Complementary feeding should be started in addition to breast milk, not instead of breast milk. When the baby is 6 months old, the energy from the supplementary foods should account for 50% of the total energy. The other 50% should be obtained from breast milk. The transition to supplementary food is an important step for the first time the baby is introduced to the food, and the psychosocial problems during this period affect the child’s growth and health in the future. Therefore, feeding habits should be gained by trying different tastes slowly and patiently without forcing the baby. It should be remembered that a baby needs to taste at least ten times to get used to a new taste.
In the process of transition to supplementary food in babies;
- First nutrients should be easily digestible and nutritious values should be high.
- It should be started in small portions and gradually increased according to the needs of the baby.
- One nutrient should be tested at each time, the baby’s toleration should be observed and a new nutrient group should be added at intervals of 5-7 days.
- Foods with a higher allergy risk should not be preferred first. There are views that if there is the risk of allergies in family members, delaying or not giving the food groups that are allergic can reduce the risk of allergy in the baby.
- No salt should be added when preparing supplementary foods. The use of salt increases the risk of kidney stone development in infants.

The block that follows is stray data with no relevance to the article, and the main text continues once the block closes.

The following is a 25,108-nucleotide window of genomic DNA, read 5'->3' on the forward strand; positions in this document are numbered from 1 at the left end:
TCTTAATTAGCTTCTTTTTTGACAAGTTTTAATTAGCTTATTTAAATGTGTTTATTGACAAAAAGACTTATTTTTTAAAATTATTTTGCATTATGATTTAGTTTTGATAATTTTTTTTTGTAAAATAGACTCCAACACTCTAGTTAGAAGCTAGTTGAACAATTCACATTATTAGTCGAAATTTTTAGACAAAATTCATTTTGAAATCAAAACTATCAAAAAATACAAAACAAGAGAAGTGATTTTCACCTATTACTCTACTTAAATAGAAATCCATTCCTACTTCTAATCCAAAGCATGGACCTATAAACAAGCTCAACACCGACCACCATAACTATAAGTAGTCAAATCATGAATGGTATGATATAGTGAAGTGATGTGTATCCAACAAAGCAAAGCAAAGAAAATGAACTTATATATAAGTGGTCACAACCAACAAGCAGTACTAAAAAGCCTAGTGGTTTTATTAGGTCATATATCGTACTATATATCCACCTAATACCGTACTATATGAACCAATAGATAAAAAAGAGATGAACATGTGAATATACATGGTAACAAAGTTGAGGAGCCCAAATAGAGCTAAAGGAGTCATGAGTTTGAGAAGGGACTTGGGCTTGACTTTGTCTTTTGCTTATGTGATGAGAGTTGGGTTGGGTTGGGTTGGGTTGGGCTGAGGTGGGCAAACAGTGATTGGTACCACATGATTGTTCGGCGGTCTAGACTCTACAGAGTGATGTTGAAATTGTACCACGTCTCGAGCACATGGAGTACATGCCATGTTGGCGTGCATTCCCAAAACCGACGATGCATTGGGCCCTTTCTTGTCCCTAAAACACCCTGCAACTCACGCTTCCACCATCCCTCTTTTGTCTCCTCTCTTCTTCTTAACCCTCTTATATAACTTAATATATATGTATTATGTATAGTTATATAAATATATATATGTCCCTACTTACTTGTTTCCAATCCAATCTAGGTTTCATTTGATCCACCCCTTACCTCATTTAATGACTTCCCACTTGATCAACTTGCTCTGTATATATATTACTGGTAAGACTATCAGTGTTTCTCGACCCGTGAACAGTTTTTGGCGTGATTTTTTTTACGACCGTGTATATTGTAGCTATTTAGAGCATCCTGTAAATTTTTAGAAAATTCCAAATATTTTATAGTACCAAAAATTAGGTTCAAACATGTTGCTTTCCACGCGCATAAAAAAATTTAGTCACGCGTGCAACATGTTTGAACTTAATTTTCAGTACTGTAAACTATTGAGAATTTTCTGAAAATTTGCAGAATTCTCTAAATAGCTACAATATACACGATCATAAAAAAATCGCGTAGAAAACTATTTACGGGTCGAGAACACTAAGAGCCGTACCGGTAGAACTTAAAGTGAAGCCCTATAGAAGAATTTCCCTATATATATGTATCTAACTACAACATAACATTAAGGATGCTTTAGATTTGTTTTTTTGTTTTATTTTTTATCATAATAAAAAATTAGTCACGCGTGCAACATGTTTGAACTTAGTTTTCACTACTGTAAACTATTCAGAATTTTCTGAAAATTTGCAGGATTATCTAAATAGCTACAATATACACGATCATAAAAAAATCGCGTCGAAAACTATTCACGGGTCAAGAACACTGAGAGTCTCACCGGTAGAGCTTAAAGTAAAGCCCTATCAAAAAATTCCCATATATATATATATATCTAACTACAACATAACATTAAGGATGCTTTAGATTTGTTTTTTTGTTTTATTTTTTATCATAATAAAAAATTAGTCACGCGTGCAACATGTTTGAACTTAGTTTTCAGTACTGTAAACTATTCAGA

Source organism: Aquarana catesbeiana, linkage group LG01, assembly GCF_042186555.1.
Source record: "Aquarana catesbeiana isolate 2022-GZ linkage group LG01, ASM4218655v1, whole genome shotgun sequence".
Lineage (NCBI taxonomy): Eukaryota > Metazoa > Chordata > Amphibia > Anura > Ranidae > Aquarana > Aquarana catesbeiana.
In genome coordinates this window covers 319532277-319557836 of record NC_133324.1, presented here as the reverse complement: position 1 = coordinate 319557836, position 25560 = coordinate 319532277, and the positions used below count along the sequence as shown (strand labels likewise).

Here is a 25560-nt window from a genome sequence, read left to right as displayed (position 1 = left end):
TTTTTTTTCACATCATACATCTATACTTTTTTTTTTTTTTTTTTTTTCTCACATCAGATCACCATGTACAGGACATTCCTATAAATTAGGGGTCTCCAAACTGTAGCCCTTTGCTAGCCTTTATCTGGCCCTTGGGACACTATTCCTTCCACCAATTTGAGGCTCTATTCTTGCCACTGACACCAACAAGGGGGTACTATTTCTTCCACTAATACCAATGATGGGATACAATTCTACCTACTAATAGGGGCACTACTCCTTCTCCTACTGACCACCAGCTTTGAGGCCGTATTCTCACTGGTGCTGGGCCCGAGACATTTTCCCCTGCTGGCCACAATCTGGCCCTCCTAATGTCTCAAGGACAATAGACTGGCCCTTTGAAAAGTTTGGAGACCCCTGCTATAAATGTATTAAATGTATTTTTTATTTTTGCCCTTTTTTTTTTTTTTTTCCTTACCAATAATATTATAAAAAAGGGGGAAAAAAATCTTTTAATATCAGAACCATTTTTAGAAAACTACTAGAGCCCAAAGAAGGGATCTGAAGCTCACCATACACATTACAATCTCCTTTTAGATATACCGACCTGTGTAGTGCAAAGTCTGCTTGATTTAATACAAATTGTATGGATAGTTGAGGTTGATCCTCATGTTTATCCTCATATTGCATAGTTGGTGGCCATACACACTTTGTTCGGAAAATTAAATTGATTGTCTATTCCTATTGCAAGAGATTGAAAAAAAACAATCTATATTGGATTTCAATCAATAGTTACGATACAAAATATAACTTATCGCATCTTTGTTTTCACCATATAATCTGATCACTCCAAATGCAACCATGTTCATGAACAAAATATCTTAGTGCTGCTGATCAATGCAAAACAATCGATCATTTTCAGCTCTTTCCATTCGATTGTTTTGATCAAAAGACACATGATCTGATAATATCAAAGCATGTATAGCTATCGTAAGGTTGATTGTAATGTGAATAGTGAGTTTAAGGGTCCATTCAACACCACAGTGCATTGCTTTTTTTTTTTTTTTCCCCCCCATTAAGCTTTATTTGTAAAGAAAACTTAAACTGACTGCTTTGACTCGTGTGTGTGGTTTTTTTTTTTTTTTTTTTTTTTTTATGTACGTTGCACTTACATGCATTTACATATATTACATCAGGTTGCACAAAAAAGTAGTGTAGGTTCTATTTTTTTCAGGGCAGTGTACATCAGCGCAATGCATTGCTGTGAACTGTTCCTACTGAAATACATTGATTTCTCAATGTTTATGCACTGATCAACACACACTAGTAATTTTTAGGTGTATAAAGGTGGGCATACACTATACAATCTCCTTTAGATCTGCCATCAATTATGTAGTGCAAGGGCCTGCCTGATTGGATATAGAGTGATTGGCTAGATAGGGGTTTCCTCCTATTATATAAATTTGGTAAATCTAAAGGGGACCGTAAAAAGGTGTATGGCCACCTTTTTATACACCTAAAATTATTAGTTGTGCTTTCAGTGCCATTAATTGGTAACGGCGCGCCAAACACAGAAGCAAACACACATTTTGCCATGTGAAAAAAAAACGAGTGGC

- The use of sugar should be restricted as much as possible.
- Optional breastfeeding should be continued until at least two years of age.
- Feeding frequency should be increased as the baby grows. The frequency should vary according to the amount of intense nutrient intake. A healthy child should take 2-3 meals a day between 6-8 months and 3-4 meals a day between 9-23 months with small snacks in addition to breast milk.
How to start supplementary food in babies?
6th month and afterwards
- Follow-up formula if only there is no or insufficient breast milk,
- Fresh juice (apple or peach), vegetable juice or soup. (of many vegetables),
- Yoghurt (home-made)
- The baby should not be forced by giving large amounts of supplementary food, as this may lead to nutritional resistance.
- Egg yolk (can be increased by starting at 1/8 scale and given every other day)
- Bread, rice, custard.
- Juices & Fruit mash, Yogurt (Homemade)
- Red meat, chicken, fish (small portions)
- Vegetable oils (healthy oils such as olive oil)
- Vegetable mash or vegetable soup
- Molasses (can be mixed into fruit juice).
- Follow-up formula should be added to the baby’s nutrition plan
- Good crushed home dishes (with minced meat and vegetables)
- Pasteurized cheese
- Grain – dried legumes (chickpeas, dried beans, wheat, green lentils etc.)
- Molasses (can be mixed with fresh juice or puree, should be given without mixing into yoghurt or milk)
- Follow-up formulas
The baby should be seated in the family table and choose according to their own experiences.
- The baby can consume foods like stuffed vegetables, minced vegetable dishes, tarhana (soup), lentils, soups with yogurt, pasta, rice, cheese, eggs, milk, red meat, fish, chicken, yoghurt, fruit.
Allergic foods such as honey, mushrooms, eggplants, strawberries, kiwi, pineapple, nuts, shellfish and mustard should not be given before 1 year of age. Gluten-free foods that consist of wheat can be given with care. Instead of cereals consisting of wheat, corn and rice can be preferred and potatoes and carrots can be preferred as vegetables as they are less allergenic foods.
In order to ensure complementary nutrition, it is important that home-prepared foods are preferred and ready-made baby formula is avoided as much as possible. All family members to pay attention to the rules of healthy eating will allow your growing child to gain a healthy eating habit.